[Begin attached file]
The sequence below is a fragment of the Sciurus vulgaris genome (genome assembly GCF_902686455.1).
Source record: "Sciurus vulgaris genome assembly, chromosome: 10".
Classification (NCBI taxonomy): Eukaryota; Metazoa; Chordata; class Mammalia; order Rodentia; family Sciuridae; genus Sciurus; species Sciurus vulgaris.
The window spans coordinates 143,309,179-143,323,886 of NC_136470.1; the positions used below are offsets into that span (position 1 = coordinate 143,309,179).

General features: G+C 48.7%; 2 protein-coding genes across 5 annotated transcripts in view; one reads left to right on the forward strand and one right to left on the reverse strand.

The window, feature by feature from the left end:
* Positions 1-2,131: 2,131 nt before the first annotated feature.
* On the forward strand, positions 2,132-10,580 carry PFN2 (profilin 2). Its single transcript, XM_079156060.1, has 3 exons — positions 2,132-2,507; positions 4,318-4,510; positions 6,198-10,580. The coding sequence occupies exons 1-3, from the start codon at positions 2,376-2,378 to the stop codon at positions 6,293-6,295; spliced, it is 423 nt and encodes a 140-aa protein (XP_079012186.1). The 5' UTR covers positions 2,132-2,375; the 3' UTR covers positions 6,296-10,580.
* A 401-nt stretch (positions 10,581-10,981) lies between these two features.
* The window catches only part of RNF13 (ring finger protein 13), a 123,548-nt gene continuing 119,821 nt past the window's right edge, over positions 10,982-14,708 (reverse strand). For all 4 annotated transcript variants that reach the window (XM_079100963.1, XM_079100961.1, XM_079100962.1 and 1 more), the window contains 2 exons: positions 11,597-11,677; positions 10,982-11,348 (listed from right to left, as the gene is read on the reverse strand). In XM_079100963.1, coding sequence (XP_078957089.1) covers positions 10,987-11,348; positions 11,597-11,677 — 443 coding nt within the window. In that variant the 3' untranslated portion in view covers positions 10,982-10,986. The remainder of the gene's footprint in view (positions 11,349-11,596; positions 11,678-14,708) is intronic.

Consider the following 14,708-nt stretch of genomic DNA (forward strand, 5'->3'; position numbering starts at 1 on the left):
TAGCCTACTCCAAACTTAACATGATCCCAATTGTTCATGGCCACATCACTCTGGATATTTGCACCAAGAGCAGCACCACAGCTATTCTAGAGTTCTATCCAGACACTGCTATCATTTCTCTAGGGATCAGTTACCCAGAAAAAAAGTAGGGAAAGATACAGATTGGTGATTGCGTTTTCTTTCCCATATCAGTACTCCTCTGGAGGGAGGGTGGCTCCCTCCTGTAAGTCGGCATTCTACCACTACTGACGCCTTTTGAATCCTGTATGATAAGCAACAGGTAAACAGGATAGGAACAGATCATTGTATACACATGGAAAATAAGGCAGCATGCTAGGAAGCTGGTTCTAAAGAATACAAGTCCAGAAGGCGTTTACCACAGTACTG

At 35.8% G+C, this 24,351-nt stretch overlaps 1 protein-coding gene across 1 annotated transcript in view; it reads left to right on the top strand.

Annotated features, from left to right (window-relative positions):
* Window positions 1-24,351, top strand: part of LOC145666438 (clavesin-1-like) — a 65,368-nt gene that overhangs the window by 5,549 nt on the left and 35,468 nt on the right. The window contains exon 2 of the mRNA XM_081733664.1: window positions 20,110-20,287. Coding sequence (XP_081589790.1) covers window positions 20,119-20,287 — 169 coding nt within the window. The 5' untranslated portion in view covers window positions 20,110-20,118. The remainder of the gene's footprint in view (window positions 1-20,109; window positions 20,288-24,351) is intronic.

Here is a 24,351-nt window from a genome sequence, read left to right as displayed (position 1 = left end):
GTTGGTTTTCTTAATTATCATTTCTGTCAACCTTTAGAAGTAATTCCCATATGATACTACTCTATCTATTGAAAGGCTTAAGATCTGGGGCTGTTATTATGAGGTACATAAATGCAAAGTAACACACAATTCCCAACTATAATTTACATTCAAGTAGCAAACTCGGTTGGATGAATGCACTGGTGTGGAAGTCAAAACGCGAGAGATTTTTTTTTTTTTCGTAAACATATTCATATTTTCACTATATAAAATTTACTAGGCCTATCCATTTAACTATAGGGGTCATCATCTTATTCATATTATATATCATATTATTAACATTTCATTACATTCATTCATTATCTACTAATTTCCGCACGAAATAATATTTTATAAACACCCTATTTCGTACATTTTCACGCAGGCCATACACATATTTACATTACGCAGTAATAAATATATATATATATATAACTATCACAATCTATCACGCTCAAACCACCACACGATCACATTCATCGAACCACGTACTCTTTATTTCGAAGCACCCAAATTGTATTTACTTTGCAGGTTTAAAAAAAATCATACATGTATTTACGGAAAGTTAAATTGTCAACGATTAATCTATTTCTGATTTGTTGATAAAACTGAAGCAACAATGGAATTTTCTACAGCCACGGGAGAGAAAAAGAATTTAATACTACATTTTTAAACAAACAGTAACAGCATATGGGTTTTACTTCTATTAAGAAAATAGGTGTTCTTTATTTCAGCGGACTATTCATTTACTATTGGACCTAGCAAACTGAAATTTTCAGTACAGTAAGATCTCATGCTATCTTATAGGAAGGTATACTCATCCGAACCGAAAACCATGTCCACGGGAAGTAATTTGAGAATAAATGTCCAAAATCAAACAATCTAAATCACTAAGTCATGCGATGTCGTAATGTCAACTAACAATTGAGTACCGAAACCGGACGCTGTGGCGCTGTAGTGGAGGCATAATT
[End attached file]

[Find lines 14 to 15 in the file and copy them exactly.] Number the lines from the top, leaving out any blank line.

Annotated features, from left to right (window-relative positions):
* Window positions 1-24,351, top strand: part of LOC145666438 (clavesin-1-like) — a 65,368-nt gene that overhangs the window by 5,549 nt on the left and 35,468 nt on the right. The window contains exon 2 of the mRNA XM_081733664.1: window positions 20,110-20,287. Coding sequence (XP_081589790.1) covers window positions 20,119-20,287 — 169 coding nt within the window. The 5' untranslated portion in view covers window positions 20,110-20,118. The remainder of the gene's footprint in view (window positions 1-20,109; window positions 20,288-24,351) is intronic.